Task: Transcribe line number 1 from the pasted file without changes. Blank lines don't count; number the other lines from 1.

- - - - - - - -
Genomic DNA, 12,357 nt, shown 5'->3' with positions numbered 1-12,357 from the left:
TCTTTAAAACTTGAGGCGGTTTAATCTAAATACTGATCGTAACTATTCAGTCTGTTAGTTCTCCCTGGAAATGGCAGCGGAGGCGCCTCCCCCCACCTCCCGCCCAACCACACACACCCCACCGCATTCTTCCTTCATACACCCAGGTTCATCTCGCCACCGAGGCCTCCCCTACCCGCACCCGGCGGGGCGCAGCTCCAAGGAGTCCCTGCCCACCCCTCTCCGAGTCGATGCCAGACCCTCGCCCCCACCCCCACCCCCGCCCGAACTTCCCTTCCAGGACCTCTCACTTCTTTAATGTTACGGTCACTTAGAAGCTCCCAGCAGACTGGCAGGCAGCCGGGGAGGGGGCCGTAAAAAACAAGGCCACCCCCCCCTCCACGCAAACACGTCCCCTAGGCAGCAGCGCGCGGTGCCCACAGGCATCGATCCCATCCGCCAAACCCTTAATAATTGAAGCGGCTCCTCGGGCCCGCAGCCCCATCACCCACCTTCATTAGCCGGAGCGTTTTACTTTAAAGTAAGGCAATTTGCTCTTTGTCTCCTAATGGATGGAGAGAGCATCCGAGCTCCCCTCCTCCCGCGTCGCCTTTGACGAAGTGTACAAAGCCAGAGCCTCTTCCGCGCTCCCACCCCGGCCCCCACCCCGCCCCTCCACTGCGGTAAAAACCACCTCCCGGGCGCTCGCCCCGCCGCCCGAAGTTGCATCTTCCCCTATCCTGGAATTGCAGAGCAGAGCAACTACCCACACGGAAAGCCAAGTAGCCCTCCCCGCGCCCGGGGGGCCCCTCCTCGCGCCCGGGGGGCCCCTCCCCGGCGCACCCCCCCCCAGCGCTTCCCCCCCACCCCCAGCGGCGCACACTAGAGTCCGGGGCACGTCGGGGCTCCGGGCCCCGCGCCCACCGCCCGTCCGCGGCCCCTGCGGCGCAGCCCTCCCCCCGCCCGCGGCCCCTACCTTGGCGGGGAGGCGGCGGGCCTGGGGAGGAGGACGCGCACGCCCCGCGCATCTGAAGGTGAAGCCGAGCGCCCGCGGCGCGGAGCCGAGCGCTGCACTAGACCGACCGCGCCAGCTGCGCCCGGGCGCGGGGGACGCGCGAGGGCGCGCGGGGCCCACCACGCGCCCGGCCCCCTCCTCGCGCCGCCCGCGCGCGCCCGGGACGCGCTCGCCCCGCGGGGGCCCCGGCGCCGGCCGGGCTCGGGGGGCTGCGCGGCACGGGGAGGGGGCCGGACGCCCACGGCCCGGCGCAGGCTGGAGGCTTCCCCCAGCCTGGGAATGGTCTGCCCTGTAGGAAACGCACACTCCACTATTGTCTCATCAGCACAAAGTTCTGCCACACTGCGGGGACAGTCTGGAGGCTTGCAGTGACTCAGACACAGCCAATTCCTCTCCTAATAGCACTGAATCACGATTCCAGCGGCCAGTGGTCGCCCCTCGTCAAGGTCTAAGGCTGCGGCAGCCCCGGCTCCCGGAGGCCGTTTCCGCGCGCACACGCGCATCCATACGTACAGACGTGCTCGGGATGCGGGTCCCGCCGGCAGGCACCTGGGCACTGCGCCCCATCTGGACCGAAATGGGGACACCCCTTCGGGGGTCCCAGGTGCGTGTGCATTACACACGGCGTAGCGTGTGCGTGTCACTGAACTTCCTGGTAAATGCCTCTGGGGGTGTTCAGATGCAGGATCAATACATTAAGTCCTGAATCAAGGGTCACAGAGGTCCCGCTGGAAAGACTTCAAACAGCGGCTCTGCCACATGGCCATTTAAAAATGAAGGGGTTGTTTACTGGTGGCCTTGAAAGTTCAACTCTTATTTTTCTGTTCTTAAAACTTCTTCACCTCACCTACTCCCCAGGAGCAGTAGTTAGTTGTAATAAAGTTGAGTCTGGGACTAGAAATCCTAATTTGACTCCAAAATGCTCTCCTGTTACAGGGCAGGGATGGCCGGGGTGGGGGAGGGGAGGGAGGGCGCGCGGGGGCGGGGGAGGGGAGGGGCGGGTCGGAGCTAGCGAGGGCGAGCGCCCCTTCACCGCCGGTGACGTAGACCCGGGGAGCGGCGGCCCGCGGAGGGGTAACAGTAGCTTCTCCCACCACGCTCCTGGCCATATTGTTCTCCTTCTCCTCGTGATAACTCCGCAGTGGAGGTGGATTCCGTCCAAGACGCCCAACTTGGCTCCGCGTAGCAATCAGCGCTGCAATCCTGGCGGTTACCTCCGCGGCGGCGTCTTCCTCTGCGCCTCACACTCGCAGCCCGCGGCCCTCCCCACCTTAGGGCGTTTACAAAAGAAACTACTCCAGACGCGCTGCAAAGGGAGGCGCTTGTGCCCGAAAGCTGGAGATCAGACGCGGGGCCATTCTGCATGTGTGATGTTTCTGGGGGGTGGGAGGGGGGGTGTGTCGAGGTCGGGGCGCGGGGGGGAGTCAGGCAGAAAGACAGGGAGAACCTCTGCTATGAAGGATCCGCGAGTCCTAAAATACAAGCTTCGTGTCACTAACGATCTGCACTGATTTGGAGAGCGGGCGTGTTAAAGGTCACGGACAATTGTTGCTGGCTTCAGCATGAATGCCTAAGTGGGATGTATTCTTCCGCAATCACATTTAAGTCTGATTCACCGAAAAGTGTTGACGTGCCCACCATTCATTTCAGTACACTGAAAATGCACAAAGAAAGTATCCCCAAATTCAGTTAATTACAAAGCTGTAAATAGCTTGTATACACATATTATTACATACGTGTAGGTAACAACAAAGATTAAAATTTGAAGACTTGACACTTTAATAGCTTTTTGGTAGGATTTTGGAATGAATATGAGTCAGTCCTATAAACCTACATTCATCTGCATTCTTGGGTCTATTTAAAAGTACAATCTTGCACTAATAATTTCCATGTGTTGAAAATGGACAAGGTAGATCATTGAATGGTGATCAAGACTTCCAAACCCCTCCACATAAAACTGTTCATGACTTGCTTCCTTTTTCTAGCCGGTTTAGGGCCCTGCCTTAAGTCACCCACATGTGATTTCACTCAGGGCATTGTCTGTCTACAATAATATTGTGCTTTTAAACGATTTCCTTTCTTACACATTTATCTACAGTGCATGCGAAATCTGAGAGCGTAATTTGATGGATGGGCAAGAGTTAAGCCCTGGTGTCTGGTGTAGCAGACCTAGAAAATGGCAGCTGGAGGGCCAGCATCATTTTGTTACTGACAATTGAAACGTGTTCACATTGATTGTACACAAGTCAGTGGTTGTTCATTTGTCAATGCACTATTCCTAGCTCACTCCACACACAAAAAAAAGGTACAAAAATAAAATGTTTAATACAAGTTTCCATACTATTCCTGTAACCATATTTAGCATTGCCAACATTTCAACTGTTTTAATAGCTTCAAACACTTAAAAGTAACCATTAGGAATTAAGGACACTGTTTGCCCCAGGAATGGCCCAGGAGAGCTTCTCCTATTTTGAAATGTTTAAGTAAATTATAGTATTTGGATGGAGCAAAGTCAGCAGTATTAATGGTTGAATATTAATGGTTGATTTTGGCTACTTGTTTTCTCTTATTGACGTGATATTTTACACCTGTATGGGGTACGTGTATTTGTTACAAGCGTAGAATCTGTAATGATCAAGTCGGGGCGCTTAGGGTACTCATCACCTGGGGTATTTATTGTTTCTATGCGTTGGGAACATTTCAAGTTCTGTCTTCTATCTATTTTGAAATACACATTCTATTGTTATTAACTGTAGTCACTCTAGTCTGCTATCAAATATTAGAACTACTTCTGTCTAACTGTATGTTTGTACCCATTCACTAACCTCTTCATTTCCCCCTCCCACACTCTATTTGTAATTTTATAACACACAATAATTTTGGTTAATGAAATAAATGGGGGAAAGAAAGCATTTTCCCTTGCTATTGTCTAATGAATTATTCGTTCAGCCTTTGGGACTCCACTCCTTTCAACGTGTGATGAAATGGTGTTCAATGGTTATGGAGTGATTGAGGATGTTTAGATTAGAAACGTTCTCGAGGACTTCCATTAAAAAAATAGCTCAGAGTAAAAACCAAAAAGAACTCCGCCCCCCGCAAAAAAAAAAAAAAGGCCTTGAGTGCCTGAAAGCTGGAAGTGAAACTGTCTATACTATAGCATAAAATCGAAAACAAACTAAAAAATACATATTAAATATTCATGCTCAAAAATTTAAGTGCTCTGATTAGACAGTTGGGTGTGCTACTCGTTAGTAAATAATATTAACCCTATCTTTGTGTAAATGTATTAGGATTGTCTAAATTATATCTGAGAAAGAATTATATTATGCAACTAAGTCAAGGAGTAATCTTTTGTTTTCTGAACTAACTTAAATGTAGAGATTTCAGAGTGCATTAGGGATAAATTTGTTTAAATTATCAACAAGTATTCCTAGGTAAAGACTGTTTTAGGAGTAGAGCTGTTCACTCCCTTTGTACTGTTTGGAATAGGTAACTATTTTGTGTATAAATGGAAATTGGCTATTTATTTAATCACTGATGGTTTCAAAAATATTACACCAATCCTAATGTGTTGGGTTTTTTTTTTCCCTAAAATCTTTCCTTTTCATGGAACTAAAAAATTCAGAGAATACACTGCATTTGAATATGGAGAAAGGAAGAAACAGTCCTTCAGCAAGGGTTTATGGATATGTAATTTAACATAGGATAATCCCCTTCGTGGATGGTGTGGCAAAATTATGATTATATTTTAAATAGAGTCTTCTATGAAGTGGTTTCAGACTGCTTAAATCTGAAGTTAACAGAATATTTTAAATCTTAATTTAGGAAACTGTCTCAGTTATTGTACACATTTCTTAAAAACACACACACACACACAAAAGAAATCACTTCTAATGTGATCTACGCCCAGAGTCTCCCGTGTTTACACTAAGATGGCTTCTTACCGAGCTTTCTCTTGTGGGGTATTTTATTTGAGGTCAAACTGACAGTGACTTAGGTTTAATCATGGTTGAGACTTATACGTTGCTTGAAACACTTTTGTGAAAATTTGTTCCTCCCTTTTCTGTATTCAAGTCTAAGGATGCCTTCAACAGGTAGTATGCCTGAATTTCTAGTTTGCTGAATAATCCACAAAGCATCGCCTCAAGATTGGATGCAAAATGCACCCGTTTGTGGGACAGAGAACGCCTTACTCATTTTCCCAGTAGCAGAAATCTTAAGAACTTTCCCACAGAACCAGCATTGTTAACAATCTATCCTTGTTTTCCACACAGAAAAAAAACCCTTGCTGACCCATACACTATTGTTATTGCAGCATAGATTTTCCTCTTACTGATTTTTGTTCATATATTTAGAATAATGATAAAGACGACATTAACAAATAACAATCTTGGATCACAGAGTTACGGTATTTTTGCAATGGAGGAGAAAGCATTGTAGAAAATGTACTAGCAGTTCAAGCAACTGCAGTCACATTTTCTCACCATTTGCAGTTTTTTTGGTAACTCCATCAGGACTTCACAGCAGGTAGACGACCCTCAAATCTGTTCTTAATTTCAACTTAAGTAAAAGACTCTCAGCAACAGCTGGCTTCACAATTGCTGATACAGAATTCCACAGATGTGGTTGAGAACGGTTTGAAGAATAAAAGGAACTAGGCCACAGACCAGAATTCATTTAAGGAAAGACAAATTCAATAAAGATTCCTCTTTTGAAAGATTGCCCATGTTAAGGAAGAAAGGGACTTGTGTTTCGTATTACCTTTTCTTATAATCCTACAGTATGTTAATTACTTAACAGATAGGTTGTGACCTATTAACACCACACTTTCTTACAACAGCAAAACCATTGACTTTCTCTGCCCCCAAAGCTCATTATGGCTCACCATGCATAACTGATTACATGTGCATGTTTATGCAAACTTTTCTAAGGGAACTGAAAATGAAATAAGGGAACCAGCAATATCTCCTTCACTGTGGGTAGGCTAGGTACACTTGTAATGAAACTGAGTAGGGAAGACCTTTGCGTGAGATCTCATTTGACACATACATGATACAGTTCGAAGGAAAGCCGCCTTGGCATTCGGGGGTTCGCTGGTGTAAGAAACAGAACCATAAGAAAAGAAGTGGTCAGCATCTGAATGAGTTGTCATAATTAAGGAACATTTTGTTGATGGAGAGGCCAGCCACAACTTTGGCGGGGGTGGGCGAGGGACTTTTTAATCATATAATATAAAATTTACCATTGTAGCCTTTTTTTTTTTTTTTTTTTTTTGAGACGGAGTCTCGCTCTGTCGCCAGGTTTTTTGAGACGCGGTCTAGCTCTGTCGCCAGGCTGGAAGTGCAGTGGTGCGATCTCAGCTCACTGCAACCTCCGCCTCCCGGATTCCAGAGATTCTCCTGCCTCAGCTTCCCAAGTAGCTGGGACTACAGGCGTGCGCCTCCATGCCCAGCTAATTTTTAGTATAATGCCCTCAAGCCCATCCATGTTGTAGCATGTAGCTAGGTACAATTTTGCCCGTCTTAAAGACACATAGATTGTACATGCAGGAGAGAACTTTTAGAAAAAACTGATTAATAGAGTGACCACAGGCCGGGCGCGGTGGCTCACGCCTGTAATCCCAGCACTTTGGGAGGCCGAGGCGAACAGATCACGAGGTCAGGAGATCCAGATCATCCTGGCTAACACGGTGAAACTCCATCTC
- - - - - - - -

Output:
Genomic DNA, 12,357 nt, shown 5'->3' with positions numbered 1-12,357 from the left: